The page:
Payment Security Initiatives

Security is another key feature of an effective electronic payments system. Retail payment fraud imposes significant costs on consumers, businesses and financial institutions, and can potentially undermine confidence in the use and acceptance of electronic payments. Overseeing industry efforts to enhance the security of retail payments is therefore a priority for the Board. Bank staff regularly brief the Board on developments in payment fraud as well as technology-led innovations that may enhance payment security.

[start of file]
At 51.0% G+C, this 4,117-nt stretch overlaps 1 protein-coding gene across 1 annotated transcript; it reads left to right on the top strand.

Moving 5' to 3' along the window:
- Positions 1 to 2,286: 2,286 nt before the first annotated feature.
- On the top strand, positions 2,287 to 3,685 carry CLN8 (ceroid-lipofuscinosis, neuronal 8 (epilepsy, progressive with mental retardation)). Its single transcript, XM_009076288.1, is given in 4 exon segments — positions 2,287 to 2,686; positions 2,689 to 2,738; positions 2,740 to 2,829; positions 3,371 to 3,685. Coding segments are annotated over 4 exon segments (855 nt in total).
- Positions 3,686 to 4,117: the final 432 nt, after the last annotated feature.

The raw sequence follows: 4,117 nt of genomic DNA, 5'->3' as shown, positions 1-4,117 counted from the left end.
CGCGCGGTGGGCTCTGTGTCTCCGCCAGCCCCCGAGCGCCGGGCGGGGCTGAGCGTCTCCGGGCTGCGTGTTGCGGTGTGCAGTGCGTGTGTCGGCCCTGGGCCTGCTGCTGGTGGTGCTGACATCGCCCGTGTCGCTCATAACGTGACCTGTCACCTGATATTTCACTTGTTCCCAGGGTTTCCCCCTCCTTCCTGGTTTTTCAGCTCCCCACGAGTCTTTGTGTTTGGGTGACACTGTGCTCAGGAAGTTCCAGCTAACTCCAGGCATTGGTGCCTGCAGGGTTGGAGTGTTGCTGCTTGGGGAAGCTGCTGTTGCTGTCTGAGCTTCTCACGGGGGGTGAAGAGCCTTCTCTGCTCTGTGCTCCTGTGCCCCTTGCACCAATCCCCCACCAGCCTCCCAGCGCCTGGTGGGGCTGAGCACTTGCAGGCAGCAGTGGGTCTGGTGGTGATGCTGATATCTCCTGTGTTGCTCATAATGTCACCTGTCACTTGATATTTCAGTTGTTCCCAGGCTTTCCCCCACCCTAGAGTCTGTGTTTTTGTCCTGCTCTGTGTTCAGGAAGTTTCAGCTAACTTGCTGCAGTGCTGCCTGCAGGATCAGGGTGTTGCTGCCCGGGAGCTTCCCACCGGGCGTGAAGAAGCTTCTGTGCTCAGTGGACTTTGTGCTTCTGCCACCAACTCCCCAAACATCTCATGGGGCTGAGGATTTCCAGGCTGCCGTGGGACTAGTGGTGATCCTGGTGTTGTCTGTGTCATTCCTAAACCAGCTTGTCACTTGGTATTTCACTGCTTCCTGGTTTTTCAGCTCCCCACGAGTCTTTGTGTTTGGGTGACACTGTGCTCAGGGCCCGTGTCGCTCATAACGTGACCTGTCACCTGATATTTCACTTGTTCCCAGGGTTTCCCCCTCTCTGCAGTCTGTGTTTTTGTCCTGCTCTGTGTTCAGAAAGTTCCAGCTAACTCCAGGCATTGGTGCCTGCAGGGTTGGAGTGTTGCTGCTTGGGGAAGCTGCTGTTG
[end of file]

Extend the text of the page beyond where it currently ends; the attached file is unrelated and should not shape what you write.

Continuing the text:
A major focus for the industry in recent years has been addressing rising fraud on card-not-present (CNP) transactions (see ‘Trends in Payments, Clearing and Settlement Systems’ for data on card payment fraud). The industry has pursued various initiatives to combat CNP fraud, including upgrading security where merchants hold card data, tokenising card details and improving fraud detection tools. In addition, the industry, led by AusPayNet, has recently implemented a coordinated framework that aims to reduce CNP fraud through stronger authentication of online transactions. A core aspect of the framework is a requirement for Strong Customer Authentication (SCA) at Australian issuers and merchants who consistently exceed specified fraud thresholds.[18] Acquirers are responsible for monitoring and reporting on merchant fraud rates and ensuring merchant compliance with the framework. Breaches of the requirements by merchant acquirers or issuers can result in mandatory SCA requirements for all CNP transactions and possible fines.